The History of The Swedish Dala Horse

by Lindsay Shapka in , ,

Have you seen those white and black wooden horses you can get at Ikea?

You know the ones — they are next to the vases and fake flowers, right before you hit the warehouse area.

Ya, those ones.

Well, it turns out that they are actually called Dala Horses, and they are an important part of Swedish history and culture. 

The Story

In the 17th century and early 18th century, men working in the forest in the Dalarna region during long, cold evenings began carving small wooden horses to bring home for their children to play with.

They were unpainted and simple but soon became treasured objects. 

As they started to become more popular, and visitors to the towns in the region wanted to buy them, villagers started to paint them in bright colours and patterns inspired by what was painted on furniture and walls in the region at the time.

Entire families started working on carving and painting these Dala horses (Dalahast in Swedish), and they soon became one of the official symbols of Sweden. 

The Dala horse became internationally recognized when a giant red one was placed outside the Swedish pavilion during the World Exhibition in New York in 1939. The year after the exhibition, there was such a demand from consumers in the city that more than 20,000 Dala horses were shipped over to America and sold in stores!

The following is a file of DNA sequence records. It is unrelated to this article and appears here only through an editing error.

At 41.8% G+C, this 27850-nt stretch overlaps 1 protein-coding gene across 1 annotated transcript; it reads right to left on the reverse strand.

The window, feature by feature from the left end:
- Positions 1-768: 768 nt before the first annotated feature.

Now, almost every Swedish home will have a Dala horse somewhere, whether displayed on a shelf or tucked away.

While red is the most common colour, you will also find horses in white, green, blue and black. They are still handmade and can be found for sale all over the country (not just at Ikea), and range in size, detail, and price (some are worth hundreds of dollars!). 

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